It’s all too much stress!

Written by Matt Somers on . Posted in Thoughts from that Coaching Bloke


At the time I sent out my last newsletter there was a lot of huffing and puffing about Kevin Keegan’s future (or lack of it) at Newcastle United FC. I asked my subscribers some questions about the nature of stress at work and I thought I’d summarise their views here:

1. Are managers in organizations working under too much stress?

This produced a 91% Yes response which is perhaps not suprising. But how do we account for ‘stress-envy’; that modern phenomenon of building our self-worth by claiming to be frantically busy at work; getting the most emails; taking most work home; working the longest hours?

2. What are the causes of such stress?

  • Trying to meet demands from both above and below.
  • Trying to apply ‘their’ solutions to other people’s problems.
  • In terms of Newcastle United: Unrealistic ambitions fuelled by the fact most teams in the Premiership are better.
  • Staff attitude/ability to work and complaints of poor/inadequate communication.
  • Not enough time to think things through and spend good time with their people
  • There is no such thing as stress! it is not a disease nor is it a symptom. People do suffer from apprehension, trepidation, fear and nervousness.
  • Incompetent staff, restrictions, not enough support from fellow collegues, overwork.
  • Long hours/lack of flexibility in working hours Constant interruption Insufficient resource Being expected to achieve specific outcomes in situations over which they have insufficient control.
  • Longer work hours, micro management, aggressive top management behaviours, feeling of failure and the corporate consequences, lack of support, culture of politics.
  • Unrealistic expectations and poor communication. short of staff, money and control.
  • Poor organisational skills, working to objectives which are not SMART. Lack of assertion ie saying “yes” to tasks without considering impact.

3. What more can be done to alleviate stress?

  • Learn that not everything (system) that is broke needs fixing – sometimes it needs ‘thrown out’. Realising that cooperation works much better than coercion – find ways to get people onside.
  • In terms of Newcastle United: sell your best players, realise you’re not good enough and serve a couple of seasons in the Championship; drinking lager in front of 50,000 people and the TV cameras always helps….
  • Time management and clear boundaries and limitations….for you and your staff.
  • Better selection procedures for managers to ensure they have good people skills. More people. Clear job spec.
  • People need to prepare to plan their actions better, then evaluate their actions. Planning is the key issue here. All business must enure that they have rigid processess and proceurdes in place and that all staff adhere to them. Do not challenge any processess as this will only cause anxiety. Excellant communications and compliance with the system. In fact business should do more to weed out weak personal characteristics, as stated in 2, during the recruitment process.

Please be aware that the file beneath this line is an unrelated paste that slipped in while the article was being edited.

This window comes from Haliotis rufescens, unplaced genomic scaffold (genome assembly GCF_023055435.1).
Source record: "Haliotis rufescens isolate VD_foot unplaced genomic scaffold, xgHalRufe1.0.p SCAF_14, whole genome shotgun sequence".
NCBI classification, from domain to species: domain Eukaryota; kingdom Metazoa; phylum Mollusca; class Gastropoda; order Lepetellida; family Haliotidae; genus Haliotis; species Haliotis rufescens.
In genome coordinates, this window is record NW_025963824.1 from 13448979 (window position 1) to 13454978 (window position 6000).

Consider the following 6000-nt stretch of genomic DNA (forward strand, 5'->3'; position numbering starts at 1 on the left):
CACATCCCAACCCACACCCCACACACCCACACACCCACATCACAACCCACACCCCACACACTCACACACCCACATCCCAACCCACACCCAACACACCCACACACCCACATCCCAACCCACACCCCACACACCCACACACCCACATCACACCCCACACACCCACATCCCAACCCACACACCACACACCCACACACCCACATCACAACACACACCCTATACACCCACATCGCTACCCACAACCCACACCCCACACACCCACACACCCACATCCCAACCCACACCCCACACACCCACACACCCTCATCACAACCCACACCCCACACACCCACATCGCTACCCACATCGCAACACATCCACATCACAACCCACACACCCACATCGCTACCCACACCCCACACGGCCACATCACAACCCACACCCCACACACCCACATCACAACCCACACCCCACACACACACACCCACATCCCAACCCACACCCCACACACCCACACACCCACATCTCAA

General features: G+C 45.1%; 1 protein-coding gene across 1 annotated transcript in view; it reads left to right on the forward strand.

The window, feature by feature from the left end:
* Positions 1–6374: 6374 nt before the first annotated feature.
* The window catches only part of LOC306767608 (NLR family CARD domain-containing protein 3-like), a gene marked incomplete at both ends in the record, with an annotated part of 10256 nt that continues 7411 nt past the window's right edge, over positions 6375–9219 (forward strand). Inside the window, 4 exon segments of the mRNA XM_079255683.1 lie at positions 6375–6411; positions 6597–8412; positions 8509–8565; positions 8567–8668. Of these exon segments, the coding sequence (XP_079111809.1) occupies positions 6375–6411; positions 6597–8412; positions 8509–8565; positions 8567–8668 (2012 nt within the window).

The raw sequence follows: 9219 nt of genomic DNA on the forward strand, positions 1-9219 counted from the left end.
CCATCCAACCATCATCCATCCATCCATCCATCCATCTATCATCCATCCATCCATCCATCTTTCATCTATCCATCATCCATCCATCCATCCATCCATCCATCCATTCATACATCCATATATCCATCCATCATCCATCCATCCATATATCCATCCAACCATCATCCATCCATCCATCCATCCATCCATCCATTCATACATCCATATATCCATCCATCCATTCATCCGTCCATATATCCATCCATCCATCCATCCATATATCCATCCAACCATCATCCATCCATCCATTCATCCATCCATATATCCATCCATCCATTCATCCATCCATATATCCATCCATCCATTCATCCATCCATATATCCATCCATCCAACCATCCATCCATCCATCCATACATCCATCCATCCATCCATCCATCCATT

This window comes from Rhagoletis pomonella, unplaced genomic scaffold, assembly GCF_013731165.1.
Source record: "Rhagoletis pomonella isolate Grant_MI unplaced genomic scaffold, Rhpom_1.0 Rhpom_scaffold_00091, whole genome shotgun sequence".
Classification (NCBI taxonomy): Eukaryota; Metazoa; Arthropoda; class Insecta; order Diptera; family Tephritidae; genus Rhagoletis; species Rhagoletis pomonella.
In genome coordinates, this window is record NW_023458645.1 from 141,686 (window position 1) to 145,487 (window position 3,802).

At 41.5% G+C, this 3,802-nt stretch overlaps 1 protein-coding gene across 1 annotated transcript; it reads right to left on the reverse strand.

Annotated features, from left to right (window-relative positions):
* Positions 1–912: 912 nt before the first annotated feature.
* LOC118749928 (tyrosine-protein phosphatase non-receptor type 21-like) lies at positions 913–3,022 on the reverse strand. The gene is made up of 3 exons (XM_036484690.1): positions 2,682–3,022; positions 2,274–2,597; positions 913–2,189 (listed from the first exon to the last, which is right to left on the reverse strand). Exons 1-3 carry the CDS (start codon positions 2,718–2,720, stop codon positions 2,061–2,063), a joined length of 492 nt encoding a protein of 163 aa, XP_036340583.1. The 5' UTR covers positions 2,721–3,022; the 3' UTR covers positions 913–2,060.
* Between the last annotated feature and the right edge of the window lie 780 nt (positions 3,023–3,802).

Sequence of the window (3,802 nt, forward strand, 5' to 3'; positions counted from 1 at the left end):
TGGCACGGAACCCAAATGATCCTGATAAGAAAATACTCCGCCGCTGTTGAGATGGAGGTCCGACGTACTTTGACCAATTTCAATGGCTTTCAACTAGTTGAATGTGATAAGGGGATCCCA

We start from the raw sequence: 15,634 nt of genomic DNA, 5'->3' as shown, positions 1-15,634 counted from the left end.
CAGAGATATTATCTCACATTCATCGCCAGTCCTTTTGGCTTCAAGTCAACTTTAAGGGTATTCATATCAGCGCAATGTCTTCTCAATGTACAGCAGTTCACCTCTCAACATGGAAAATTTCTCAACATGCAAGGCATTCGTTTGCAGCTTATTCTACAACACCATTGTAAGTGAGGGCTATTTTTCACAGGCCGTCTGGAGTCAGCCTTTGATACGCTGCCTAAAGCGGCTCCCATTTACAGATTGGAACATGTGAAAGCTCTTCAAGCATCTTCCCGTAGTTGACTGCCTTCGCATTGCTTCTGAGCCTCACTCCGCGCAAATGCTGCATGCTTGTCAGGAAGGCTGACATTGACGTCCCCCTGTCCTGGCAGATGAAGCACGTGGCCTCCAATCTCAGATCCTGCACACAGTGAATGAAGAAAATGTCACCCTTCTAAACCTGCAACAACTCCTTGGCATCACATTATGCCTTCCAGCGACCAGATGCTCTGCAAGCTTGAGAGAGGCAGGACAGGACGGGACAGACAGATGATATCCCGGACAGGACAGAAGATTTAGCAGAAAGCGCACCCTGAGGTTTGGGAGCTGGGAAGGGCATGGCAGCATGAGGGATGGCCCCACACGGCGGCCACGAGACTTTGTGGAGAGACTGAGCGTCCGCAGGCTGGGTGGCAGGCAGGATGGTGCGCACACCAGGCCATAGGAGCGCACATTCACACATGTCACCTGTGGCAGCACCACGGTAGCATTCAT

• Meetings to voice misunderstandings, team work, Basic communication.
  • More use of flexible hours/home working Improved communication, reality check on expectations of Boards/shareholders; set people up to succeed rather than to struggle and/or fail More respect for home/private lives.
  • Progressive and supportive top management who trully listen and do not seek to clone more managers in the current macho style and who walk the talk, a culture of respect and focus on performance in the positive sense.
  • An acceptance that one person can’t do it all and that short term fixes are not effective management in the long run.
  • Coaching managers to be more organised and assertive. Encourage communication to raise and address issues and concerns.
  • Better training.

4. What can business teach football about the art of management?

  • I have no idea – it would depend on the business and the management expertise and experience. And, of course, what the footballers wanted/needed… But I guess the footballers could teach business about the benefit/necessity of teamwork and having everyone on the same side, aiming at the same goal. Maybe that’s it – it could be reciprocal?
  • You are where you are because of the sum of your parts. Any team made of of felons such as Woodgate and Barton are going to get exactly what they deserve. Keegan’s the only one on Tyneside with realistic ambitions and honest expectations.
  • Risk management. Evidence base to manage physical/emotional/mental health of the players. Education – do the players understand their bodies and how to make best use of them – Determination – personal positive energy and collective purpose.
  • Ensure that there is absolute clarity in the hierachal staus and make sure the ‘power’ to make decisions is in the right hands at each level.
  • Football is a religion, business is profit the two do not mix. On the other hand both are about managing expectations.
  • The value of Money.
  • That real life operates in shades of grey The nature of a league table is that someone has to lose!!
  • Have a clear strategy and work on strengths.
  • How the impotant thing is 1 the customer and 2 the product ever thing else must support this.
  • Communication is vital.

About 

Matt Somers is the UK’s leading trainer of managers as coaches. His coaching skills training programmes, books, articles and seminars have helped thousands of managers achieve outstanding results through their people.

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